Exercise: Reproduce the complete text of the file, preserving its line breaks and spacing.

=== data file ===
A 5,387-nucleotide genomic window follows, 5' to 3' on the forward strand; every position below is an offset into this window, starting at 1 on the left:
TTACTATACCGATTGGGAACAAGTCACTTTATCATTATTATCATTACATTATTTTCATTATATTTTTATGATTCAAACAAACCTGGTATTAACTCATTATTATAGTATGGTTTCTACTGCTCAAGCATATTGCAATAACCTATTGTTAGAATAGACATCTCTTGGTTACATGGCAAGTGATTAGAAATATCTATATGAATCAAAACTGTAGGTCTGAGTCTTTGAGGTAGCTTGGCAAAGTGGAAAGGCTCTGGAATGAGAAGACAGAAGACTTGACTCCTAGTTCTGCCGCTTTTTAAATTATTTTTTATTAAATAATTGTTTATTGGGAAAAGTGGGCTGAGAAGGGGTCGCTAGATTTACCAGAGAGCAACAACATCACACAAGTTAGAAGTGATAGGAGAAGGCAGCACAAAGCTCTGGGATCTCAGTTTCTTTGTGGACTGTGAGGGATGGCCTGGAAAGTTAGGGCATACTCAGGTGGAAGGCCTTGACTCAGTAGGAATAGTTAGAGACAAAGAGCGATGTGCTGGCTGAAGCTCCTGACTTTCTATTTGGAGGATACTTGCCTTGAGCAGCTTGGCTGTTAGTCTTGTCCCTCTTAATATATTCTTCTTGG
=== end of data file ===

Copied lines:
A 5,387-nucleotide genomic window follows, 5' to 3' on the forward strand; every position below is an offset into this window, starting at 1 on the left:
TTACTATACCGATTGGGAACAAGTCACTTTATCATTATTATCATTACATTATTTTCATTATATTTTTATGATTCAAACAAACCTGGTATTAACTCATTATTATAGTATGGTTTCTACTGCTCAAGCATATTGCAATAACCTATTGTTAGAATAGACATCTCTTGGTTACATGGCAAGTGATTAGAAATATCTATATGAATCAAAACTGTAGGTCTGAGTCTTTGAGGTAGCTTGGCAAAGTGGAAAGGCTCTGGAATGAGAAGACAGAAGACTTGACTCCTAGTTCTGCCGCTTTTTAAATTATTTTTTATTAAATAATTGTTTATTGGGAAAAGTGGGCTGAGAAGGGGTCGCTAGATTTACCAGAGAGCAACAACATCACACAAGTTAGAAGTGATAGGAGAAGGCAGCACAAAGCTCTGGGATCTCAGTTTCTTTGTGGACTGTGAGGGATGGCCTGGAAAGTTAGGGCATACTCAGGTGGAAGGCCTTGACTCAGTAGGAATAGTTAGAGACAAAGAGCGATGTGCTGGCTGAAGCTCCTGACTTTCTATTTGGAGGATACTTGCCTTGAGCAGCTTGGCTGTTAGTCTTGTCCCTCTTAATATATTCTTCTTGG